Instead of witches you can substitute Communists, or homosexuals, or Jews or what have you. It does not matter as long as there is a quality that can be attributed to persons who are to be put in that minority.

It is easier in some respects if the minority actually does have some objective quality identifying them as such, like a special haircut or skin tone. But then the discriminating party does not get the added benefit of the identification process which serves the same cultural power goals as the discrimination itself.

A majority interested in persecuting a minority can establish who is in that minority and that is the common cultural element: they are defined as people to be discriminated against.

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Pride

Though in some groups this becomes an inverted snobbery when someone tries to escape a cultural poverty trap, "You think you're too good for us".

The maintenance of an identity against the amorphous mass of modern society requires pressure, either one way or the other. When the minority group is being casually oppressed by the majority, that pressure is easy to identify and hence the culture can remain clearly distinct. While some groups without clear racial distinction can assimilate largely at will, the support of the community is lost if they do so.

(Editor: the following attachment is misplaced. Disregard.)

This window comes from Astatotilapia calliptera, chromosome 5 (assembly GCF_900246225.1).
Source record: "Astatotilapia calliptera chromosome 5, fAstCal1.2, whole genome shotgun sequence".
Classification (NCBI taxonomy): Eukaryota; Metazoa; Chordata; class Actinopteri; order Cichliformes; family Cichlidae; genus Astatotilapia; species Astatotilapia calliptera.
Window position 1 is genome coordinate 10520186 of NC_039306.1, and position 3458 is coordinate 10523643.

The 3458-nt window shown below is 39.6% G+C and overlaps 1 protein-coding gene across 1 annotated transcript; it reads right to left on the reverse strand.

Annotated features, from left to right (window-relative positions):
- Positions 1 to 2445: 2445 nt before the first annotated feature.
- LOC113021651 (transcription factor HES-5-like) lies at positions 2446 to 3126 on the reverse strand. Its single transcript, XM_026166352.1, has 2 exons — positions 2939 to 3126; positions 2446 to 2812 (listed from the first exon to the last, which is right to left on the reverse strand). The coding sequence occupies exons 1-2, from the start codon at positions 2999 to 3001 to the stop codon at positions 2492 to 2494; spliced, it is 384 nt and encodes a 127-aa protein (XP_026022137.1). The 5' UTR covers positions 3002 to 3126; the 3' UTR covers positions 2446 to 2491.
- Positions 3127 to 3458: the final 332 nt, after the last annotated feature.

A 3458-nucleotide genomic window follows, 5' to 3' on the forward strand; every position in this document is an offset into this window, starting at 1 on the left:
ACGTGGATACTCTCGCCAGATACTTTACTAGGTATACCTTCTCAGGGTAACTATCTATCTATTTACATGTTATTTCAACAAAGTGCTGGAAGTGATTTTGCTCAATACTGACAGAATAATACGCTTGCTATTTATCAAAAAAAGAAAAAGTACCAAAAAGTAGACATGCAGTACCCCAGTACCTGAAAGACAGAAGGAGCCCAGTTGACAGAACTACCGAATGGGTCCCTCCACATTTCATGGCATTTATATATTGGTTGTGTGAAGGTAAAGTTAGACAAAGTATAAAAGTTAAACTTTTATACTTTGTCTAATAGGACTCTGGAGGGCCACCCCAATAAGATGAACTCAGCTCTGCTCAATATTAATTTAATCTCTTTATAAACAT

Should the external pressure of racism be reduced then the pressure to remain within the group starts to come from within and it comes in the form of pride, to the point of having a superiority complex, regarding their own culture and background. Shikse is not a nice word, the fact you might marry one really doesn't go down well.

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Disadvantaged minorities will generally resent their exlusion by the rest of society, especially where it is perceived as disproportionate and unjust. This common feeling will tend to unify them and will be instrumental in constructing a culture, even if one did not previously exist.